The human body is the expression or manifestation of the human person. John Paul II speaks of the body as revealing the person and when we express God-like acts through the body, the body is actually a physical image of God. Pope John Paul II goes so far as to say that the human body speaks a language. (Theology of the Body series, as well as Familiaris Consortio.) Since we are created to act as God acts, and He LOVES, we are created to love as He does. Since we have bodies, and we express our acts in and through our bodies, God gave us a means of expressing love physically. Since true, authentic love is THE most God-like act possible for human beings (because it is the most God-like act), and since the body has the possibility of expressing this love, the study of those powers of the body through which we can express an intimate self-giving love will reveal more about the person and even about God than the study of other aspects of the human body.
NFP is the study and knowledge of the bodily powers through which we bodily express conjugal love. NFP, therefore, reveals the dignity of both spouses to one another. In revealing this awesome dignity, it fosters love as well as a deep and abiding respect in each spouse for himself or herself and for the other. It also builds an unbelievable longing to share the infinite goods of human life with others, i.e., with children. NFP then builds a respect for human life. With this respect in place through the use of NFP, any decision by a couple to try to achieve a pregnancy or to avoid will be made for a good reason. It is not that serious reasons are not necessary—they are. But, a couple practicing NFP after taking the classes and knowing the method, practicing their faith attending Church and receiving the sacraments, with an active prayer life, and conscientious about the religious education of their children, will, if they decide to avoid a pregnancy, have serious reasons. This is what was meant by saying that virtue results from using NFP. It should also be noted that NFP couples generally discuss whether or not to try to achieve a pregnancy every single month. This re-examination also builds a respect for life.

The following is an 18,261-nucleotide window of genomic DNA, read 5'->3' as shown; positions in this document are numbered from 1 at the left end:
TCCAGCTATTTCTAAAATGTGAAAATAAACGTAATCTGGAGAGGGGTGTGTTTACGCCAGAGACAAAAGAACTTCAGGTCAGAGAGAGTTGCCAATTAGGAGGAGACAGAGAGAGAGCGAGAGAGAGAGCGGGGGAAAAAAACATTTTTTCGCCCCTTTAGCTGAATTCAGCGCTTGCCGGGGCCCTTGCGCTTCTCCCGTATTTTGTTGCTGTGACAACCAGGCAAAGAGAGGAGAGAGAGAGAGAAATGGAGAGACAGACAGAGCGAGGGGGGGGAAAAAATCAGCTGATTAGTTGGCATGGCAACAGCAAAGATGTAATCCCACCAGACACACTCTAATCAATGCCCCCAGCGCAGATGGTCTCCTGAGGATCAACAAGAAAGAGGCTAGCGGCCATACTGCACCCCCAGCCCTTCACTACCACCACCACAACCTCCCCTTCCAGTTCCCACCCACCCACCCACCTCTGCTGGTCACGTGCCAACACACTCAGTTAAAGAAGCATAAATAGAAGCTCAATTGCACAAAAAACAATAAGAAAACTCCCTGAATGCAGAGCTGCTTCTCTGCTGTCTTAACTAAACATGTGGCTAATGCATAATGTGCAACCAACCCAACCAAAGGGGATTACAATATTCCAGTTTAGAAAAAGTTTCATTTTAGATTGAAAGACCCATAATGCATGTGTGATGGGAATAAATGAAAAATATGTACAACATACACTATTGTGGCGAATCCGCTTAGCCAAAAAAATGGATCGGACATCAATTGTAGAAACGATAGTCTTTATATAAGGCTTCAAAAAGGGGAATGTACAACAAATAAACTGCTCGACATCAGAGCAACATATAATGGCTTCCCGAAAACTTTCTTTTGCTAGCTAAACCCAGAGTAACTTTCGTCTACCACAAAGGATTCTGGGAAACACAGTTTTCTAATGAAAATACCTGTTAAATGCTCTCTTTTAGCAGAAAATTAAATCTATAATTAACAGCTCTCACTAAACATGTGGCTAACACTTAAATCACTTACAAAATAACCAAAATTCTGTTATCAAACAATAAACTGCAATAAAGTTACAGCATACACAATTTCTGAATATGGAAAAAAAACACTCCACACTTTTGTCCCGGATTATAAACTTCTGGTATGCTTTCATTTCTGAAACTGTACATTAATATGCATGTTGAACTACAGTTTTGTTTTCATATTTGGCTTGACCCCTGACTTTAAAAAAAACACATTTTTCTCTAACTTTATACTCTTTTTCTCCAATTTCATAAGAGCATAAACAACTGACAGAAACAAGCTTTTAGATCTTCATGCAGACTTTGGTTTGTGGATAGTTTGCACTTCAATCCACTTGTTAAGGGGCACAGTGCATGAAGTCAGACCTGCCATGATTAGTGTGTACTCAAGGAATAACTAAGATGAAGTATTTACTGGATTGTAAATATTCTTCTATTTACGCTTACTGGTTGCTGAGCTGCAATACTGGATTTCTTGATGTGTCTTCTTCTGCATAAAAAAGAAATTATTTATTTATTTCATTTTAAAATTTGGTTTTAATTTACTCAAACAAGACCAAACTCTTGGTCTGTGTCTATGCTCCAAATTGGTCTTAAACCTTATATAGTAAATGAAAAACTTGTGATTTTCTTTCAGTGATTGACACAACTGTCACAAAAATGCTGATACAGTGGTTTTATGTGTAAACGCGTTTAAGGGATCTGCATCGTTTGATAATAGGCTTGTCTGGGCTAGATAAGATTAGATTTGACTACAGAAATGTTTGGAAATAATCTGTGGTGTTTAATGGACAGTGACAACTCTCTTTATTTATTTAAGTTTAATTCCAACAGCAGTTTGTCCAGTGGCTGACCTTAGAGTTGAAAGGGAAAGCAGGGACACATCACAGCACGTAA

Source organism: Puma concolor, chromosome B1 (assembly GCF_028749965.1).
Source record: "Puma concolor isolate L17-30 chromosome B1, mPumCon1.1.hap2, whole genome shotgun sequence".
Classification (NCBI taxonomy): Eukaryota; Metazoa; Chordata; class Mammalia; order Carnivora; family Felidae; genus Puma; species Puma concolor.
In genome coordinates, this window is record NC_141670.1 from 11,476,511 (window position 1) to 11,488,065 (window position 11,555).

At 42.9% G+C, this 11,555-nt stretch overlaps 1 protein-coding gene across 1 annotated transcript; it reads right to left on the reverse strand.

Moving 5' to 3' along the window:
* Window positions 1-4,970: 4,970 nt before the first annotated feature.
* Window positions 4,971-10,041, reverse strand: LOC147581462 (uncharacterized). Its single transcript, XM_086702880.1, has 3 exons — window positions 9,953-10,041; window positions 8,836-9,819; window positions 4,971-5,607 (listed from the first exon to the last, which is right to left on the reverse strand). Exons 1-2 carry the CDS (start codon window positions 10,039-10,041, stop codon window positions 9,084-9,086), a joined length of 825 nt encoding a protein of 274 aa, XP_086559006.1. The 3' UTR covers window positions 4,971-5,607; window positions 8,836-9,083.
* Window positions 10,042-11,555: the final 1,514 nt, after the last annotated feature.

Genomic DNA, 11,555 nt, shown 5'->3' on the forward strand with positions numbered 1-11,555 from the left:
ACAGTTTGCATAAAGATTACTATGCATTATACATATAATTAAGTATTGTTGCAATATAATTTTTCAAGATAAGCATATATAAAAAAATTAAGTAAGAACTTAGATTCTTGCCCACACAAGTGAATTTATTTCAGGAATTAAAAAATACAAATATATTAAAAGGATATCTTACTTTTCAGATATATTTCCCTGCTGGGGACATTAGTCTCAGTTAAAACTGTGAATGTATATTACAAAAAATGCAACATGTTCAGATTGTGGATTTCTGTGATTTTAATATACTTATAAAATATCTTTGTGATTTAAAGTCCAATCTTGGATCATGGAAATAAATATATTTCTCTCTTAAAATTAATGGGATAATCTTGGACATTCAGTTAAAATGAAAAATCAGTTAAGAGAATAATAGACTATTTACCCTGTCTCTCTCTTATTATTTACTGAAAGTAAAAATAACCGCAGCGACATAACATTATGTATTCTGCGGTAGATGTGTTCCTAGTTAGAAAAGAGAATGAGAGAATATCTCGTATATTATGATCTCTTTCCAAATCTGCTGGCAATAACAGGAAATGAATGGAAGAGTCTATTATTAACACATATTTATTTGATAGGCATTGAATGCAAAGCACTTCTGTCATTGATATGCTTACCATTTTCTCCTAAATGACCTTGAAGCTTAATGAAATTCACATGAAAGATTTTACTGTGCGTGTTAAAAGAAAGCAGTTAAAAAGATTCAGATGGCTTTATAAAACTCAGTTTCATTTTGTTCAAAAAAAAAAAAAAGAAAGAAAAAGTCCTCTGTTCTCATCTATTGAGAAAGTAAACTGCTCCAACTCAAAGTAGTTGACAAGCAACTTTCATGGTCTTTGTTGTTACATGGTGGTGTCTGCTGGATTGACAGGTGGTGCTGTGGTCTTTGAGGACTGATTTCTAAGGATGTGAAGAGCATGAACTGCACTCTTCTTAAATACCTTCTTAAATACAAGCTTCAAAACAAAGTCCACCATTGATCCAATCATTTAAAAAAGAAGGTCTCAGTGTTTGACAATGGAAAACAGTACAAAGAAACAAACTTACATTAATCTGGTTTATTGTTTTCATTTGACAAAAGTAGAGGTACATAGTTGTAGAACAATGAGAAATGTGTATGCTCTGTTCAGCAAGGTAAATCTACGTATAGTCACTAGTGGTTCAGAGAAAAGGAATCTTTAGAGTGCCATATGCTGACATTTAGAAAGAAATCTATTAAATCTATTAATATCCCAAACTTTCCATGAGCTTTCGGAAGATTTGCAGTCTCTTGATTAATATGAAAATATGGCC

Pastors routinely try to persuade engaged couples to use NFP after they are married. Most engaged couples, however, will tell the priest that they want to avoid a pregnancy, at least for awhile. Pastors are very pleased if they are able to convince the couple to use NFP. As the experience of the last twenty or thirty years shows, NFP helps build marriages with authentic love. What happens is that the general attitude of these couples to avoid a pregnancy is contradicted by the specific attitude of each marital act which is open to life. Eventually the specific attitude changes the general attitude and couples often surprise themselves by giving life to more children than they ever thought possible.
Answered by Fr. Richard Hogan, NFP Outreach